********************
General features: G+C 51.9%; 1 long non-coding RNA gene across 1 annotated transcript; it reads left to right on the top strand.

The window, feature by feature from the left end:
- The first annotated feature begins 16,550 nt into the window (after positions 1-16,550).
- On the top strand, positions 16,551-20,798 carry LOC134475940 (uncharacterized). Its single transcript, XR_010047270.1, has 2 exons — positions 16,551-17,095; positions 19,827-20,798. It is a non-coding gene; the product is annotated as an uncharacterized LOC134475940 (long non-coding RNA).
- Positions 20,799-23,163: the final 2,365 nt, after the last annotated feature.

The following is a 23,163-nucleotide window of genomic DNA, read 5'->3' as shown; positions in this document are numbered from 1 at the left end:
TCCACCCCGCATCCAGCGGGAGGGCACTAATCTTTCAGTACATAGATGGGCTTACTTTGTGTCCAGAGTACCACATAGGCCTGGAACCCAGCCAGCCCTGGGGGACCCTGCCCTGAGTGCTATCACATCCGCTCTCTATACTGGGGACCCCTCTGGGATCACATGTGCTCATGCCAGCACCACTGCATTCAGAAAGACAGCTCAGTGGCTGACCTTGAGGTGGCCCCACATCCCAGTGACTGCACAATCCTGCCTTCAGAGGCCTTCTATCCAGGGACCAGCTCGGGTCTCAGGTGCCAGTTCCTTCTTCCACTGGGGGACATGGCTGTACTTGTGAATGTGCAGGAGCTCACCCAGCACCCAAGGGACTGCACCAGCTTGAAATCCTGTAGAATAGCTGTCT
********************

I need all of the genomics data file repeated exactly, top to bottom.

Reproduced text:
General features: G+C 51.9%; 1 long non-coding RNA gene across 1 annotated transcript; it reads left to right on the top strand.

The window, feature by feature from the left end:
- The first annotated feature begins 16,550 nt into the window (after positions 1-16,550).
- On the top strand, positions 16,551-20,798 carry LOC134475940 (uncharacterized). Its single transcript, XR_010047270.1, has 2 exons — positions 16,551-17,095; positions 19,827-20,798. It is a non-coding gene; the product is annotated as an uncharacterized LOC134475940 (long non-coding RNA).
- Positions 20,799-23,163: the final 2,365 nt, after the last annotated feature.

The following is a 23,163-nucleotide window of genomic DNA, read 5'->3' as shown; positions in this document are numbered from 1 at the left end:
TCCACCCCGCATCCAGCGGGAGGGCACTAATCTTTCAGTACATAGATGGGCTTACTTTGTGTCCAGAGTACCACATAGGCCTGGAACCCAGCCAGCCCTGGGGGACCCTGCCCTGAGTGCTATCACATCCGCTCTCTATACTGGGGACCCCTCTGGGATCACATGTGCTCATGCCAGCACCACTGCATTCAGAAAGACAGCTCAGTGGCTGACCTTGAGGTGGCCCCACATCCCAGTGACTGCACAATCCTGCCTTCAGAGGCCTTCTATCCAGGGACCAGCTCGGGTCTCAGGTGCCAGTTCCTTCTTCCACTGGGGGACATGGCTGTACTTGTGAATGTGCAGGAGCTCACCCAGCACCCAAGGGACTGCACCAGCTTGAAATCCTGTAGAATAGCTGTCT